6 Unpatched bugs discovered in Remote Mouse App

Six unpatched Remote Mouse bugs have been discovered in Remote Mouse app, that allows a remote attacker to execute complete code without requiring user interaction.


Axel Persinger, a security researcher, revealed the unpatched Remote Mouse bugs collectively known as “Mouse Trap“.


According to Persinger, due to weak authentication mechanisms, lack of encryption, and default configuration, this app is extremely vulnerable and puts users at risk.


Remote Mouse is a remote-control app for Android and iOS that turns mobile phones and tablets into a wireless mouse, keyboard, and trackpad for computers, with support for voice typing, adjusting computer volume, and switching between applications through a Remote Mouse server installed on the computer.


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The Android app alone has been downloaded over ten million times.


The Remote Mouse bugs (Mouse Trap) were discovered after examining packets sent from the Android app to its Windows service.


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These Remote Mouse bugs could allow an attacker to intercept a user’s hashed password, making them vulnerable to rainbow table attacks and even replaying commands sent to the device.


The following are the six bugs discovered:

  • CVE-2021-27569: Send the process name in a crafted packet to maximize or minimize the window of a running process.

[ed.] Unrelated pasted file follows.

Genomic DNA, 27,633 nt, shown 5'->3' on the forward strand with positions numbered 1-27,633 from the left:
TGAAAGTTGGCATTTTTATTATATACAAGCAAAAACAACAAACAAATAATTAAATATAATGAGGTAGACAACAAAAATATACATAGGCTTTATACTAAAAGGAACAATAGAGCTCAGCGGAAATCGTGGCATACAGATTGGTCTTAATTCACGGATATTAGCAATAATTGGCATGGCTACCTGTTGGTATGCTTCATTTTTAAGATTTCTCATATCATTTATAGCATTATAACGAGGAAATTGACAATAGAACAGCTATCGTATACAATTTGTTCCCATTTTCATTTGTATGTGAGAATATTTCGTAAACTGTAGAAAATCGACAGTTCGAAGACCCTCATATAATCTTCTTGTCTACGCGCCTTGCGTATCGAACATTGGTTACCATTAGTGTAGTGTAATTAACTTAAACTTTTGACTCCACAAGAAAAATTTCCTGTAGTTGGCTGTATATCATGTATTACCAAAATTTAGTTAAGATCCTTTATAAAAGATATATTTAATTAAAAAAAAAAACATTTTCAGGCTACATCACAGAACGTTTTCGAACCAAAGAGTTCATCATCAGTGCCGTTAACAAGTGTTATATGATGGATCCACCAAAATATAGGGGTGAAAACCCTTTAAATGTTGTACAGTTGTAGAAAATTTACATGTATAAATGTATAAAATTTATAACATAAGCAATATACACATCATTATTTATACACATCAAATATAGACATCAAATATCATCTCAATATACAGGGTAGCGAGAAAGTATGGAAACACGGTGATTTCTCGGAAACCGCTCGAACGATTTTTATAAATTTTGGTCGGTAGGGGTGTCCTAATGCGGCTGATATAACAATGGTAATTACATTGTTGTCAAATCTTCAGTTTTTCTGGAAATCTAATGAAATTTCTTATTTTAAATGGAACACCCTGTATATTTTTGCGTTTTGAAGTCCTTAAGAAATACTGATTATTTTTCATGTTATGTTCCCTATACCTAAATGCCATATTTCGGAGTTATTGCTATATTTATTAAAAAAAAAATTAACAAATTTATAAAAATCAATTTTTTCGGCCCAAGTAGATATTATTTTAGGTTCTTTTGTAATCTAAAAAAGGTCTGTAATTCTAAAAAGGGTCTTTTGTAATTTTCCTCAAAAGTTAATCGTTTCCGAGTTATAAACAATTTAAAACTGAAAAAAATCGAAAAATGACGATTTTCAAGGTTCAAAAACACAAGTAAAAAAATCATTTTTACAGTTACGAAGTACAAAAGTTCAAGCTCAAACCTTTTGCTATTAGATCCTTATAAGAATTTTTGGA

• CVE-2021-27570: Send the process name in a specially crafted packet to terminate any running process.
  • CVE-2021-27571: Retrieve recently used and running applications, their icons, and their file paths.
  • CVE-2021-27572: A packet replay authentication bypass that allows remote unauthenticated users to execute arbitrary code via designed UDP packets, even if passwords are set.
  • CVE-2021-27573: Without prior authorization or authentication, execute arbitrary code via crafted UDP packets.
  • CVE-2021-27574: Perform a software supply-chain attack by exploiting the app’s use of cleartext HTTP to search for and request updates, allowing a victim to download a malicious binary in place of the legitimate update.



The bugs were reported to the company on February 6, 2021, but no response was received from them.


As a result, Persinger had to report the bugs to the public after the 90-day deadline passed.